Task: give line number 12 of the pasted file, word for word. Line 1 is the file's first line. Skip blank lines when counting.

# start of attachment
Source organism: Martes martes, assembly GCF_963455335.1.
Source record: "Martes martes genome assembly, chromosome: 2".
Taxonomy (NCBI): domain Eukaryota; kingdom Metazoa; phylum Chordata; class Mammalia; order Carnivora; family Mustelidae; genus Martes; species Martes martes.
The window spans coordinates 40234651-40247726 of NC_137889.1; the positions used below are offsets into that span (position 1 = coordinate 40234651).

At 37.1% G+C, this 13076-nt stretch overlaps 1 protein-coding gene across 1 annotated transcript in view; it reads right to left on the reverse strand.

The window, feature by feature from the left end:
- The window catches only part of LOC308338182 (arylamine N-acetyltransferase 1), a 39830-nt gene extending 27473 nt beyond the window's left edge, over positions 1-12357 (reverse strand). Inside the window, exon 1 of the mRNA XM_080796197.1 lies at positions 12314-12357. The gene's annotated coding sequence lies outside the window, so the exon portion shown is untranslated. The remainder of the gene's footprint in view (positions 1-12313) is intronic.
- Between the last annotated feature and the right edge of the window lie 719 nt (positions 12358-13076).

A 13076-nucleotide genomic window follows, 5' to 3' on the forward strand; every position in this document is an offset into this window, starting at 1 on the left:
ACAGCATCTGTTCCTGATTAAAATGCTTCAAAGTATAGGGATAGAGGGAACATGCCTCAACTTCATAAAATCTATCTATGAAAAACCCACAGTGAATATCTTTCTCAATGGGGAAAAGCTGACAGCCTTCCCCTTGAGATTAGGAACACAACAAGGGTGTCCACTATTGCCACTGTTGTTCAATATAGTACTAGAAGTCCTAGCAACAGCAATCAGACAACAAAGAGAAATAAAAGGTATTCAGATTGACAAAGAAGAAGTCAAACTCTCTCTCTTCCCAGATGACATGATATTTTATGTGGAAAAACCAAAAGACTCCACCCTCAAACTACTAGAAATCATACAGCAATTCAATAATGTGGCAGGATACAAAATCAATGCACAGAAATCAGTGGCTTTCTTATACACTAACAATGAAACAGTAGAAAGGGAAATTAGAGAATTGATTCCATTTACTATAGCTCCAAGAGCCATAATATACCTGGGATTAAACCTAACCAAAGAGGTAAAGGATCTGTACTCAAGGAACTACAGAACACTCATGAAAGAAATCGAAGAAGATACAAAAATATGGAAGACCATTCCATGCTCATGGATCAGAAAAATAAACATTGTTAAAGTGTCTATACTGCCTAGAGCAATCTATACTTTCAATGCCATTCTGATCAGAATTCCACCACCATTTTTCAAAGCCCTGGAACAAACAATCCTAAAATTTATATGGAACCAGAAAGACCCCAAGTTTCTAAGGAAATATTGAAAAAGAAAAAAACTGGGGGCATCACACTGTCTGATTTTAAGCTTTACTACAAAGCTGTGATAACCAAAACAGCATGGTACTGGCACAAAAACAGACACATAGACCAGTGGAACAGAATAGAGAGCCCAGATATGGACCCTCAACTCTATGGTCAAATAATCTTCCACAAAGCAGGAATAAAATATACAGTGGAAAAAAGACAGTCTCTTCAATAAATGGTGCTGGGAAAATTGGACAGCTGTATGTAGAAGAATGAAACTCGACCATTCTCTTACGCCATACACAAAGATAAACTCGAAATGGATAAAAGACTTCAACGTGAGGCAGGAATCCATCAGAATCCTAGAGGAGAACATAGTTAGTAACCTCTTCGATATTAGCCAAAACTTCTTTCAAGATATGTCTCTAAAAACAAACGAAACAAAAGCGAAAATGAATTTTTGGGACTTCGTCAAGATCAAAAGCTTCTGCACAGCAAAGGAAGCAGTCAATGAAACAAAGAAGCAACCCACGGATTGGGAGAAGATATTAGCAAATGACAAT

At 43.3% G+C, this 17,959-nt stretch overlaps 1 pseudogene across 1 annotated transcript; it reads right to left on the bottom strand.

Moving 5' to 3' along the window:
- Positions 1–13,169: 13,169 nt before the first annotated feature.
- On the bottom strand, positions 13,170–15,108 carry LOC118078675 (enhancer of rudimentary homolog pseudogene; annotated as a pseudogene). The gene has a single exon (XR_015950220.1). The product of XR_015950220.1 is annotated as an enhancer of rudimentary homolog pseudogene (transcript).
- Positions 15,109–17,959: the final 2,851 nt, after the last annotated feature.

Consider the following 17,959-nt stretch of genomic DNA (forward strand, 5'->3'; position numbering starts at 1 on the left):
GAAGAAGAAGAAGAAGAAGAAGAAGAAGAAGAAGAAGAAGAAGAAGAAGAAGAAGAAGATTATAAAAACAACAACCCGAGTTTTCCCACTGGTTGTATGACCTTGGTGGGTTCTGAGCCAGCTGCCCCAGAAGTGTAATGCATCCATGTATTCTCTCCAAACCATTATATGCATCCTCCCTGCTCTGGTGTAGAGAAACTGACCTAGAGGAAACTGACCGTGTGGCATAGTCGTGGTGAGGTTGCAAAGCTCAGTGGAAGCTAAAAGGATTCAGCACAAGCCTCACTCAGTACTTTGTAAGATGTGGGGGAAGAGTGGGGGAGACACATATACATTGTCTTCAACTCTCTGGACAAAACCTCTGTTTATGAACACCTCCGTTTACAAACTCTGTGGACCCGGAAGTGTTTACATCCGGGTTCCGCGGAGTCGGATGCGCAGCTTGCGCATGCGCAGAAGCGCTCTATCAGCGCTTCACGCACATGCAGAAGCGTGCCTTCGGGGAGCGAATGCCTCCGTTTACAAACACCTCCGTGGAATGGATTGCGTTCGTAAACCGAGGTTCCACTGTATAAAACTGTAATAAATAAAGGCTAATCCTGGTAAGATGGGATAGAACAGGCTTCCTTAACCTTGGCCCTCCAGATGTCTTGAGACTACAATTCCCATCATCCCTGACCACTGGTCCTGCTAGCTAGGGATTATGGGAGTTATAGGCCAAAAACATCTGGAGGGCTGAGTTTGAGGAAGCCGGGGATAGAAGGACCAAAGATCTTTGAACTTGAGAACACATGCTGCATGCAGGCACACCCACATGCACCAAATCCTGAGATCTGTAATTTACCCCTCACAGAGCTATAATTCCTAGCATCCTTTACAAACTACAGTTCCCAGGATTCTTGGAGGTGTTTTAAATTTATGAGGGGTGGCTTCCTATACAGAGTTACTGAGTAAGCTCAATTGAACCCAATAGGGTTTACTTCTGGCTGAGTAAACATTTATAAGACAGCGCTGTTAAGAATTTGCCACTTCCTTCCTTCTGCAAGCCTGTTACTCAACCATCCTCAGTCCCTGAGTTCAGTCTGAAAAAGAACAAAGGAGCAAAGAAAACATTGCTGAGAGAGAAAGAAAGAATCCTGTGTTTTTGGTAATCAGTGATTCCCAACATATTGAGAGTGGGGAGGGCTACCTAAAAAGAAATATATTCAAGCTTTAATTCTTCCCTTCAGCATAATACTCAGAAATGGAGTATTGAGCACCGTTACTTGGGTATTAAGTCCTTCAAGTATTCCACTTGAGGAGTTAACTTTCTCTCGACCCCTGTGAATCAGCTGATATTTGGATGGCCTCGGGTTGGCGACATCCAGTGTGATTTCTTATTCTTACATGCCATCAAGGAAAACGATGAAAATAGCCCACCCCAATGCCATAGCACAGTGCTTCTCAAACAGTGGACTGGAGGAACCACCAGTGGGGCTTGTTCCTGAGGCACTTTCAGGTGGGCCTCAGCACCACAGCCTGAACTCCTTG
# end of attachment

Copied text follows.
Moving 5' to 3' along the window: